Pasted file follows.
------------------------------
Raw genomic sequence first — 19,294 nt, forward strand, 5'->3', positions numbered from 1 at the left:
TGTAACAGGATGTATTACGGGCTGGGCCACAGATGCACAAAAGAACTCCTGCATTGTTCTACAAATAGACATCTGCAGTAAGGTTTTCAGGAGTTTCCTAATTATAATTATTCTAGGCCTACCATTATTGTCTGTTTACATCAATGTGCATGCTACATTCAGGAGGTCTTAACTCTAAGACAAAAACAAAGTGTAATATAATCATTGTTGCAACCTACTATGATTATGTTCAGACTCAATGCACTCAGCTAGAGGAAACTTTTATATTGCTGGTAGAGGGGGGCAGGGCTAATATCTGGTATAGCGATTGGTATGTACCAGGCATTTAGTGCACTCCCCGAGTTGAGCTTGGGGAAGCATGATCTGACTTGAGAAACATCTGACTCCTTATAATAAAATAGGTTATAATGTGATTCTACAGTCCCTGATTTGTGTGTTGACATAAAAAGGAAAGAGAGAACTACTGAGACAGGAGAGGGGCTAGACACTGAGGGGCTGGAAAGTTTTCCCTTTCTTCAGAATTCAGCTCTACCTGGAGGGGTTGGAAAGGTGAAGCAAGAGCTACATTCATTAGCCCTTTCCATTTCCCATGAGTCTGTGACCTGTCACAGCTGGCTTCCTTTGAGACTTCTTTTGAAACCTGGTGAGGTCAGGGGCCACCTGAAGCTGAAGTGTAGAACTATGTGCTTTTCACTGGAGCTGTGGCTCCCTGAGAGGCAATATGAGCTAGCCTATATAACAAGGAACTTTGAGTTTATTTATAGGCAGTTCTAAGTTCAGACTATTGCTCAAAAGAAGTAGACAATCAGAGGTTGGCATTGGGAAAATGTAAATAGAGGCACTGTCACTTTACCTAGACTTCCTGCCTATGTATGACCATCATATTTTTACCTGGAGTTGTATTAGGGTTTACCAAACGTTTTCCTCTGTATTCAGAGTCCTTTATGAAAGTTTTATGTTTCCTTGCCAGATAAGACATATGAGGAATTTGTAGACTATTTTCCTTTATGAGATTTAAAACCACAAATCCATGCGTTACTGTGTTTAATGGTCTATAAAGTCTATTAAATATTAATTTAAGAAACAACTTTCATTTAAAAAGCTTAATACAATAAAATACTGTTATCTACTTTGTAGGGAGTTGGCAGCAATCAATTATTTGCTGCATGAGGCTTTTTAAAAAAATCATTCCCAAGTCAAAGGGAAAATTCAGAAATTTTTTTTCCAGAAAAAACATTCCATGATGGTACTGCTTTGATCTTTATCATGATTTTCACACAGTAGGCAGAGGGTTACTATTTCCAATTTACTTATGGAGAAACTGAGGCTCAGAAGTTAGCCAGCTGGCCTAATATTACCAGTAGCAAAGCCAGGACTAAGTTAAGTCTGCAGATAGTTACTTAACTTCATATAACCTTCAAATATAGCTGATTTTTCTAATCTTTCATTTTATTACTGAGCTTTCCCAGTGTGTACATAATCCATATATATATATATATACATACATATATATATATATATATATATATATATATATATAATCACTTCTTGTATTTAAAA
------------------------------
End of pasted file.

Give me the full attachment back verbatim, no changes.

Raw genomic sequence first — 19,294 nt, forward strand, 5'->3', positions numbered from 1 at the left:
TGTAACAGGATGTATTACGGGCTGGGCCACAGATGCACAAAAGAACTCCTGCATTGTTCTACAAATAGACATCTGCAGTAAGGTTTTCAGGAGTTTCCTAATTATAATTATTCTAGGCCTACCATTATTGTCTGTTTACATCAATGTGCATGCTACATTCAGGAGGTCTTAACTCTAAGACAAAAACAAAGTGTAATATAATCATTGTTGCAACCTACTATGATTATGTTCAGACTCAATGCACTCAGCTAGAGGAAACTTTTATATTGCTGGTAGAGGGGGGCAGGGCTAATATCTGGTATAGCGATTGGTATGTACCAGGCATTTAGTGCACTCCCCGAGTTGAGCTTGGGGAAGCATGATCTGACTTGAGAAACATCTGACTCCTTATAATAAAATAGGTTATAATGTGATTCTACAGTCCCTGATTTGTGTGTTGACATAAAAAGGAAAGAGAGAACTACTGAGACAGGAGAGGGGCTAGACACTGAGGGGCTGGAAAGTTTTCCCTTTCTTCAGAATTCAGCTCTACCTGGAGGGGTTGGAAAGGTGAAGCAAGAGCTACATTCATTAGCCCTTTCCATTTCCCATGAGTCTGTGACCTGTCACAGCTGGCTTCCTTTGAGACTTCTTTTGAAACCTGGTGAGGTCAGGGGCCACCTGAAGCTGAAGTGTAGAACTATGTGCTTTTCACTGGAGCTGTGGCTCCCTGAGAGGCAATATGAGCTAGCCTATATAACAAGGAACTTTGAGTTTATTTATAGGCAGTTCTAAGTTCAGACTATTGCTCAAAAGAAGTAGACAATCAGAGGTTGGCATTGGGAAAATGTAAATAGAGGCACTGTCACTTTACCTAGACTTCCTGCCTATGTATGACCATCATATTTTTACCTGGAGTTGTATTAGGGTTTACCAAACGTTTTCCTCTGTATTCAGAGTCCTTTATGAAAGTTTTATGTTTCCTTGCCAGATAAGACATATGAGGAATTTGTAGACTATTTTCCTTTATGAGATTTAAAACCACAAATCCATGCGTTACTGTGTTTAATGGTCTATAAAGTCTATTAAATATTAATTTAAGAAACAACTTTCATTTAAAAAGCTTAATACAATAAAATACTGTTATCTACTTTGTAGGGAGTTGGCAGCAATCAATTATTTGCTGCATGAGGCTTTTTAAAAAAATCATTCCCAAGTCAAAGGGAAAATTCAGAAATTTTTTTTCCAGAAAAAACATTCCATGATGGTACTGCTTTGATCTTTATCATGATTTTCACACAGTAGGCAGAGGGTTACTATTTCCAATTTACTTATGGAGAAACTGAGGCTCAGAAGTTAGCCAGCTGGCCTAATATTACCAGTAGCAAAGCCAGGACTAAGTTAAGTCTGCAGATAGTTACTTAACTTCATATAACCTTCAAATATAGCTGATTTTTCTAATCTTTCATTTTATTACTGAGCTTTCCCAGTGTGTACATAATCCATATATATATATATATACATACATATATATATATATATATATATATATATATATATAATCACTTCTTGTATTTAAAA